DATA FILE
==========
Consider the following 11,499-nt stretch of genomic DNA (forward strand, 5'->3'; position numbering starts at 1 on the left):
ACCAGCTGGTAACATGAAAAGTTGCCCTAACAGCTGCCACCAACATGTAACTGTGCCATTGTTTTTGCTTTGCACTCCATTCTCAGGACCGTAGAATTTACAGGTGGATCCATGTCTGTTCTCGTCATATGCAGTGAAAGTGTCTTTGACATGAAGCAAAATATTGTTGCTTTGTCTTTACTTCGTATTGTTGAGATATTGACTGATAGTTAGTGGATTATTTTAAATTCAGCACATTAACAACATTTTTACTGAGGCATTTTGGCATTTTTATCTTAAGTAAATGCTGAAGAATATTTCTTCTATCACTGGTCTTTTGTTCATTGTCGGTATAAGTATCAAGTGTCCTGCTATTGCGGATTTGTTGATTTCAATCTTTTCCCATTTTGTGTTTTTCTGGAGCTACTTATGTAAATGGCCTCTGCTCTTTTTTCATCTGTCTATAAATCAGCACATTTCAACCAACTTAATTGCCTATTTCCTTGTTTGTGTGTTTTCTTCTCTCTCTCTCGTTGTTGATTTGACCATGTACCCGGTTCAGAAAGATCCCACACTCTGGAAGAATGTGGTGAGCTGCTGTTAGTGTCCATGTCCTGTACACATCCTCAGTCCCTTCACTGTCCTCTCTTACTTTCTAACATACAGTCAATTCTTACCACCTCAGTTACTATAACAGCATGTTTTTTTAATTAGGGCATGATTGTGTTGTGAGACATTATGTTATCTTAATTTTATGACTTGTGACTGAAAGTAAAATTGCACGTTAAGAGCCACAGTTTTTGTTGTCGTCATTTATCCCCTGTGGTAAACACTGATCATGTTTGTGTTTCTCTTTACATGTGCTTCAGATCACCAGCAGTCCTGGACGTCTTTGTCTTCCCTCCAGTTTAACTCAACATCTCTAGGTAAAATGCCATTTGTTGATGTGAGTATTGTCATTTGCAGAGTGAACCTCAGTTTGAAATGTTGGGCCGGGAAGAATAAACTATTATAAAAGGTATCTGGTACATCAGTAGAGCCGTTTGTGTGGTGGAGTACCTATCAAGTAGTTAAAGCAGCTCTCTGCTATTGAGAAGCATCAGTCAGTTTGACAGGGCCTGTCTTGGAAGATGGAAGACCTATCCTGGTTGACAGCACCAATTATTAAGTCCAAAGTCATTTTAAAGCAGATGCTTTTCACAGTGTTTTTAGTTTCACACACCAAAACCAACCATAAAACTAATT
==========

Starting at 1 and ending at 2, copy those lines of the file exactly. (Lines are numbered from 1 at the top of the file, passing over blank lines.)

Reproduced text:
Consider the following 11,499-nt stretch of genomic DNA (forward strand, 5'->3'; position numbering starts at 1 on the left):
ACCAGCTGGTAACATGAAAAGTTGCCCTAACAGCTGCCACCAACATGTAACTGTGCCATTGTTTTTGCTTTGCACTCCATTCTCAGGACCGTAGAATTTACAGGTGGATCCATGTCTGTTCTCGTCATATGCAGTGAAAGTGTCTTTGACATGAAGCAAAATATTGTTGCTTTGTCTTTACTTCGTATTGTTGAGATATTGACTGATAGTTAGTGGATTATTTTAAATTCAGCACATTAACAACATTTTTACTGAGGCATTTTGGCATTTTTATCTTAAGTAAATGCTGAAGAATATTTCTTCTATCACTGGTCTTTTGTTCATTGTCGGTATAAGTATCAAGTGTCCTGCTATTGCGGATTTGTTGATTTCAATCTTTTCCCATTTTGTGTTTTTCTGGAGCTACTTATGTAAATGGCCTCTGCTCTTTTTTCATCTGTCTATAAATCAGCACATTTCAACCAACTTAATTGCCTATTTCCTTGTTTGTGTGTTTTCTTCTCTCTCTCTCGTTGTTGATTTGACCATGTACCCGGTTCAGAAAGATCCCACACTCTGGAAGAATGTGGTGAGCTGCTGTTAGTGTCCATGTCCTGTACACATCCTCAGTCCCTTCACTGTCCTCTCTTACTTTCTAACATACAGTCAATTCTTACCACCTCAGTTACTATAACAGCATGTTTTTTTAATTAGGGCATGATTGTGTTGTGAGACATTATGTTATCTTAATTTTATGACTTGTGACTGAAAGTAAAATTGCACGTTAAGAGCCACAGTTTTTGTTGTCGTCATTTATCCCCTGTGGTAAACACTGATCATGTTTGTGTTTCTCTTTACATGTGCTTCAGATCACCAGCAGTCCTGGACGTCTTTGTCTTCCCTCCAGTTTAACTCAACATCTCTAGGTAAAATGCCATTTGTTGATGTGAGTATTGTCATTTGCAGAGTGAACCTCAGTTTGAAATGTTGGGCCGGGAAGAATAAACTATTATAAAAGGTATCTGGTACATCAGTAGAGCCGTTTGTGTGGTGGAGTACCTATCAAGTAGTTAAAGCAGCTCTCTGCTATTGAGAAGCATCAGTCAGTTTGACAGGGCCTGTCTTGGAAGATGGAAGACCTATCCTGGTTGACAGCACCAATTATTAAGTCCAAAGTCATTTTAAAGCAGATGCTTTTCACAGTGTTTTTAGTTTCACACACCAAAACCAACCATAAAACTAATT